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During the summer months of 2017, Furman University biology professor John Quinn and Emma Cook, a biology and sustainability science major, conducted research on selected Upstate Forever conservation lands to understand how bird species are responding to land use change across the Upstate region.
The researchers, along with other students from Furman, conducted surveys of birds at 57 forest patches across 6 counties in Upstate South Carolina, including 13 Upstate Forever easement properties, 25 protected lands consisting of state parks and heritage preserves, and 19 unprotected patches. Patches were sampled three times each for 10-minutes. All birds seen and heard were recorded, and all surveys were conducted within 4 hrs of dawn. Bird abundance and diversity data were collected as a measure of habitat quality.
Preliminary findings indicate that habitat for some species may be of higher quality on conservation easement properties than on either protected (non-easement) areas or unprotected areas for some bird species (i.e. Yellow-billed Cuckoo and Carolina Wren, which are both designated as priority species by SCDNR). This indicates that easements are acting as an effective conservation tool in Upstate South Carolina.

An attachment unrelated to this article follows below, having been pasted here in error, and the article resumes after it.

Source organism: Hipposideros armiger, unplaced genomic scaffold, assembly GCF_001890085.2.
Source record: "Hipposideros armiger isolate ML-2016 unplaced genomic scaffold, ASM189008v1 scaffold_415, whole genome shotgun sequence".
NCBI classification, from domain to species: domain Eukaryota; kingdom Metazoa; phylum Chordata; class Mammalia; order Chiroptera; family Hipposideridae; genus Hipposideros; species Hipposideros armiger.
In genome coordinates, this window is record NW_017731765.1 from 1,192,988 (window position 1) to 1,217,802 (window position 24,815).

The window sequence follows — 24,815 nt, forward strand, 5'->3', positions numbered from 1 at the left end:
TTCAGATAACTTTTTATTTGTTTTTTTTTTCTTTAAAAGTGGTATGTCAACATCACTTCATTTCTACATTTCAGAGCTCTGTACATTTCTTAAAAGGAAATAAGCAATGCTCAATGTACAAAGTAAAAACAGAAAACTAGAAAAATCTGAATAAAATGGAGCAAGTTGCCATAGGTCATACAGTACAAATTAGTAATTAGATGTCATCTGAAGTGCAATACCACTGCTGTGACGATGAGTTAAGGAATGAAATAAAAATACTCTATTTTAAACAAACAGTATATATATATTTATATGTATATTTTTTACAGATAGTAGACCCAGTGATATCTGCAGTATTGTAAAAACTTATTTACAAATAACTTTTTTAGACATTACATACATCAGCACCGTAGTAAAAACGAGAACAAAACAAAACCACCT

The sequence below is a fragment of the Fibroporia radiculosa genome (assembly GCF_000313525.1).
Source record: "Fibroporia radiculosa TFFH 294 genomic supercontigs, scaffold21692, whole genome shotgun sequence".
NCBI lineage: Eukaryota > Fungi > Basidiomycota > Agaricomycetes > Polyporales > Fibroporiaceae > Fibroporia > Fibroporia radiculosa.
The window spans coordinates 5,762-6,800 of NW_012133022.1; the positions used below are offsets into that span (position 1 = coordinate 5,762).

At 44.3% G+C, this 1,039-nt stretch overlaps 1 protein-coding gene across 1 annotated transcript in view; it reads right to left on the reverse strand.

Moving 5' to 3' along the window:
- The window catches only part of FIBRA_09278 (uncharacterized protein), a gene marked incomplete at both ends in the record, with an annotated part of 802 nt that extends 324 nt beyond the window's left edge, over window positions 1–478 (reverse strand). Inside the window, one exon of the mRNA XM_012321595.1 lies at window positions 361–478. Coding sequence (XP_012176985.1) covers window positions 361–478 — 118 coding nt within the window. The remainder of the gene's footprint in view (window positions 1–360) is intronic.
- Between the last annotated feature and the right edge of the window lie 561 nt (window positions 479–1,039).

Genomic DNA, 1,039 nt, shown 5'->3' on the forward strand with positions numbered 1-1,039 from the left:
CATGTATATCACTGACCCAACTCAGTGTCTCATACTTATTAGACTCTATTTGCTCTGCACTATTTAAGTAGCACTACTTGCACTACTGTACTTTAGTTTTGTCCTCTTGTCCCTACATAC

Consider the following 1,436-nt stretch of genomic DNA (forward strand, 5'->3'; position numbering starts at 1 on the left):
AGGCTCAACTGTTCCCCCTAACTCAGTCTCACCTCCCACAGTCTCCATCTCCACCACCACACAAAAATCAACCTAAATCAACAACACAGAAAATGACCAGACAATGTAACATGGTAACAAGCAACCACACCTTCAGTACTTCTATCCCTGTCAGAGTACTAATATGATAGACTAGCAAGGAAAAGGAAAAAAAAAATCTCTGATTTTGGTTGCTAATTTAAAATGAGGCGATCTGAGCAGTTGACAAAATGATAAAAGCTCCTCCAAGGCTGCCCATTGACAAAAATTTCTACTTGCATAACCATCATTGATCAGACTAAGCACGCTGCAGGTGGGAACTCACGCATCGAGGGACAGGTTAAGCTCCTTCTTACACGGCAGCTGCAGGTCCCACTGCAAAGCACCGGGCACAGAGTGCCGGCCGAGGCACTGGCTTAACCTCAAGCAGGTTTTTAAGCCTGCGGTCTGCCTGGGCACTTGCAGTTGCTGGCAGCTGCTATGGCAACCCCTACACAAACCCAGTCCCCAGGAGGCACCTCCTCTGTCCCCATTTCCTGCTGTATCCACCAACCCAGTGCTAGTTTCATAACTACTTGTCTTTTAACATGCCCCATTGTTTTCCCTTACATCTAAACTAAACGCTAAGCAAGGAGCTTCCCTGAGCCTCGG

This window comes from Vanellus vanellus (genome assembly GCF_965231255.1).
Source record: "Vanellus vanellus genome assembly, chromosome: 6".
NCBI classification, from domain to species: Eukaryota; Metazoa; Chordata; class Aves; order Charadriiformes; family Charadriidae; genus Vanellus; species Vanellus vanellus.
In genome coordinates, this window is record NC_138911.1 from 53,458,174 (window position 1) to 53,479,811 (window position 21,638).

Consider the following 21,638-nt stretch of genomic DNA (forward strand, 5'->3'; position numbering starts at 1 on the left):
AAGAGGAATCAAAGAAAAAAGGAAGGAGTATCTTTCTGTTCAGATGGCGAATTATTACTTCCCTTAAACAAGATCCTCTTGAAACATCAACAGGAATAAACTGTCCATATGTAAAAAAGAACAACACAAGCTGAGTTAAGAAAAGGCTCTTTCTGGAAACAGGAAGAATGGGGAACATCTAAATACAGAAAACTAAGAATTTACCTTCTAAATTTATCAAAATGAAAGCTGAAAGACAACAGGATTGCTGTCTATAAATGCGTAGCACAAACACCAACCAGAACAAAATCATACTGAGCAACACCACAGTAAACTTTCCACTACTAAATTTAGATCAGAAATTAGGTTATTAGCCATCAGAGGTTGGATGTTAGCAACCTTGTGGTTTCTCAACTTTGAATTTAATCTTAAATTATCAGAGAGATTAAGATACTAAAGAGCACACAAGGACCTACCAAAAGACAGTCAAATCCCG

This research builds on the Critical Lands mapping project that Upstate Forever conducted in 2016 that showed that Upstate Forever easements had on average higher quality forest habitat than other forest patches in the Upstate.
Results also showed that abundance of some species (Wood Thrush and Yellow-billed Cuckoo) significantly declines with increasing land development in the area surrounding a patch. The nature of surrounding land use was found to be more important in determining habitat quality than the size of the forested tract surveyed. This highlights the importance of both maintaining large tracts of contiguous protected areas and limiting intensive development near these critical lands.
This research was presented at the Ecological Society of America Annual meeting in August 2017 with full results published in 2018. For further information about this research and similar conservation projects please visit http://johnquinniv.wixsite.com/johnquinniv.